I wonder if Sam will be here this summer, maybe at one of the concerts. My only daughter and she can’t be bothered to pick up the phone when I call. At least her boyfriend is a decent guy, at sixteen she’s already got more sense than her mother. Her mother. I don’t doubt she’s been in her ear. I tell myself she’ll call me when she’s ready, but she’s my kid – that might take years. She’s mad about the dog. She brought home a bloody French bulldog without telling me. It was a statement of course. It always is with Sam. The dog was cute as hell and dumb as dog-shit. Maisey hated her. Maisey’s my girl. She’s has been with me longer than Sam’s been alive. I say it all the time, that dog has saved my life more times than I can count. I was angry all right. What kind of idiot buys a puppy when there’s a territorial Doberman in the house? Sam was furious, slammed the door so hard the window smashed. Told me she hated me. That she’d never forgive me. That it proves I love Maisey more than anyone else. I’d never tell her, but it cuts me up. She used to ride on my shoulders. My little girl. It didn’t change the fact that we can’t afford another dog. She’s her mother through and through, once she get’s her mind on something she never lets it go. Jesus Christ. But the temper? She gets that from me. I told her to suck it up and it’s true, I don’t regret taking the bulldog back. Maisey would have killed the stupid little thing.

I don’t like the idea of Sam coming to the races, it’s a bad crowd. It doesn’t matter how much money they have, they’re all the same. Women knock back glasses of sparkling, heels puncturing the grass as they lurch from one tent to the next. They wear bright dresses and ludicrous things on their heads. Feathers and lace, I just don’t get it. Give me a good arse in a pair of tight track pants any day. These women, the more they drink, the louder they screech and squawk at each other. A bloody pack of galahs my dad would have said. The men, they’re in suits. Puffed up on coke and cash, walking around like roosters. I hate the idea of one of them with my Sam. I watch them crowing into each other’s faces year after year and I say to the boys, ‘take a good look, these are the fuckwits running our country.’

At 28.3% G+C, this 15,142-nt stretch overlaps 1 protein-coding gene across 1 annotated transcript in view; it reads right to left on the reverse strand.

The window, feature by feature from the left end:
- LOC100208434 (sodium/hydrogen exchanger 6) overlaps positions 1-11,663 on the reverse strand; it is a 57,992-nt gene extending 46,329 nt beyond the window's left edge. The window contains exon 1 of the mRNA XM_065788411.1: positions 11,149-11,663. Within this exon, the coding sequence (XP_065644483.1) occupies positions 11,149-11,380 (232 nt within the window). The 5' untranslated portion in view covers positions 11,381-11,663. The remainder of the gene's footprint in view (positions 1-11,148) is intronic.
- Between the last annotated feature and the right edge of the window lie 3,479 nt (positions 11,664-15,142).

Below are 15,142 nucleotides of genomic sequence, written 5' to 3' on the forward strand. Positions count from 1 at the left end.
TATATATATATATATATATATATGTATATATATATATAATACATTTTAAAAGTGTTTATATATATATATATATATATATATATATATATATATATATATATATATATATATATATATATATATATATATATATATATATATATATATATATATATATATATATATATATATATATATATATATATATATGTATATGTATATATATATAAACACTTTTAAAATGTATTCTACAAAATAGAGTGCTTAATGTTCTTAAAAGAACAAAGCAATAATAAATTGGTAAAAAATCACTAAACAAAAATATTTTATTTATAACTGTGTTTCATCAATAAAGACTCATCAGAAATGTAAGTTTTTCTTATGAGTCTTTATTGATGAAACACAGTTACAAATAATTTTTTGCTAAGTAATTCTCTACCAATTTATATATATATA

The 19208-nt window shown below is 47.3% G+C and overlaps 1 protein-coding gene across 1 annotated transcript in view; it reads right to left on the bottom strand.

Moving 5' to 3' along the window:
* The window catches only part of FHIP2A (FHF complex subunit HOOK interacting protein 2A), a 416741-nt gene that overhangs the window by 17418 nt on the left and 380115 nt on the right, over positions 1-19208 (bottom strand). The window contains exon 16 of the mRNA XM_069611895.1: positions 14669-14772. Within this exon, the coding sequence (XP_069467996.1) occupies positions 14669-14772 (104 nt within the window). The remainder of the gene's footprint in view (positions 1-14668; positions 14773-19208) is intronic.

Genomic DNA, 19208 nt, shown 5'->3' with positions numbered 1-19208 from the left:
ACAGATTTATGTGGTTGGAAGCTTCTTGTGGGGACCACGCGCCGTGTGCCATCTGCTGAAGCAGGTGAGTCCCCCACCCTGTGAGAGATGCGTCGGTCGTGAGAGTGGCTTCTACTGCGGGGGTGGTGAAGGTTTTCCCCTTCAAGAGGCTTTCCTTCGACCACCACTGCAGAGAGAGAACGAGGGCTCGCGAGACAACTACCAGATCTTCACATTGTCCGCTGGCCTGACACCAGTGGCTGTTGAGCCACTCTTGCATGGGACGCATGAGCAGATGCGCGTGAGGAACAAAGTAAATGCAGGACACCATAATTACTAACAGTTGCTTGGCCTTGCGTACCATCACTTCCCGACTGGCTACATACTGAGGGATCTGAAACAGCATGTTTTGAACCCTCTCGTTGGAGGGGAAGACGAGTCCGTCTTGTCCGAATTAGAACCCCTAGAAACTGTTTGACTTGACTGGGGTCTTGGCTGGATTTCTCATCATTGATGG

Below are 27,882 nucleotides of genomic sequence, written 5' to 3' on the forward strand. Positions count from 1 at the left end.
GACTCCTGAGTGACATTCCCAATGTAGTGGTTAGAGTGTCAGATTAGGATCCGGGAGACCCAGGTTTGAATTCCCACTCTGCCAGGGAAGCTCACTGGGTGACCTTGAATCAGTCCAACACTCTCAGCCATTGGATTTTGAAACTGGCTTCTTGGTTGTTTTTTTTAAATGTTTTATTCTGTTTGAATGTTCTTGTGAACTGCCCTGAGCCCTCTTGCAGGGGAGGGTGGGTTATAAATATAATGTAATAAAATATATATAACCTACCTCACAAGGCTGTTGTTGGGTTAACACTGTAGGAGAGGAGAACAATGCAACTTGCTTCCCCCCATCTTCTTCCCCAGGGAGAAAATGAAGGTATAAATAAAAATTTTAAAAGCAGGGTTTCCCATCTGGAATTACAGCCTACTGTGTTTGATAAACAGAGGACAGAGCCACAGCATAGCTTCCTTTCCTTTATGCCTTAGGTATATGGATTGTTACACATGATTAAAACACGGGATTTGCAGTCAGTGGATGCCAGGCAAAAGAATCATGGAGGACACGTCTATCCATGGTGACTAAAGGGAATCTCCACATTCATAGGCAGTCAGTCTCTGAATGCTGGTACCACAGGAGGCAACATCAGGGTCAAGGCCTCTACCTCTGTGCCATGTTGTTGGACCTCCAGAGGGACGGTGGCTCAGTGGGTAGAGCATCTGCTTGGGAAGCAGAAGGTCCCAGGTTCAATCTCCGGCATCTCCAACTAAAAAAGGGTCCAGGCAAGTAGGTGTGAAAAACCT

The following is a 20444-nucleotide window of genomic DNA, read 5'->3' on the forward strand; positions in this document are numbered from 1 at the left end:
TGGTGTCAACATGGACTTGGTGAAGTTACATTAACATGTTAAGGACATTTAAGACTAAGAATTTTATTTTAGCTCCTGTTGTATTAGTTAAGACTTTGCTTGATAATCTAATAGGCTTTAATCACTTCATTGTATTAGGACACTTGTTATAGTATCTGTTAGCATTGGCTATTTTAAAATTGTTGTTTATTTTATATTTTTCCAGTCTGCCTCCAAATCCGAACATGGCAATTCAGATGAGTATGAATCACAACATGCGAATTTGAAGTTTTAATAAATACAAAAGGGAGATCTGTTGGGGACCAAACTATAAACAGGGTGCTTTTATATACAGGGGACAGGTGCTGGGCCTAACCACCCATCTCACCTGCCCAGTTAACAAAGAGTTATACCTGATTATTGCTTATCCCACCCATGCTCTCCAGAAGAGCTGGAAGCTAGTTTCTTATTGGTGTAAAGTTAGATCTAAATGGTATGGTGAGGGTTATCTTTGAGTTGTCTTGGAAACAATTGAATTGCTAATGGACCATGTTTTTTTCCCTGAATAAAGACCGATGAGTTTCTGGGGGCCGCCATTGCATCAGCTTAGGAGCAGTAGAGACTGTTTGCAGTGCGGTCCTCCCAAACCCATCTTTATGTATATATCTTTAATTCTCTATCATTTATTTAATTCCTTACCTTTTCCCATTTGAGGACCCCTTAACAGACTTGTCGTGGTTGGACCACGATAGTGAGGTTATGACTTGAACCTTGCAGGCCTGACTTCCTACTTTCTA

I’m always arriving as their day at the track ends. They never stay long enough to see the breakdown. The bags of trash piled high against the shitty temporary fencing. The stink of the porta-loos, that’s for us to deal with. The night workers. The shit kickers. Tired old guys with wives that hate them and young guys who need cash jobs. Even the losers only need to remember the win.

The all-nighters are getting to me. The cleaner I get, the worse it is. There’s a metallic smell on the wind that tastes of dried blood and scorched railway tracks. It reminds me of being a kid. Of my old man’s mate, Jim. They’d go finishing down by the Maribyrnong on a Sunday, bringing back nothing but a bottle of scotch. Jim scared the shit out of me – he was a true storyteller, always ragged and crazy looking. It’s been 40 years and it still gives me the willies to hear his voice in my head. ‘Bad things taint the land. Evil taints the land.’
You can’t really feel it when you’re high but sober – there’s a wrongness in the air that coats your tongue. Even the bookies feel it and they worship this place and the money it brings. But they always leave before the sun goes down. It’s not the money that brings the ghosts. It’s the loss. The dirty stinking loss.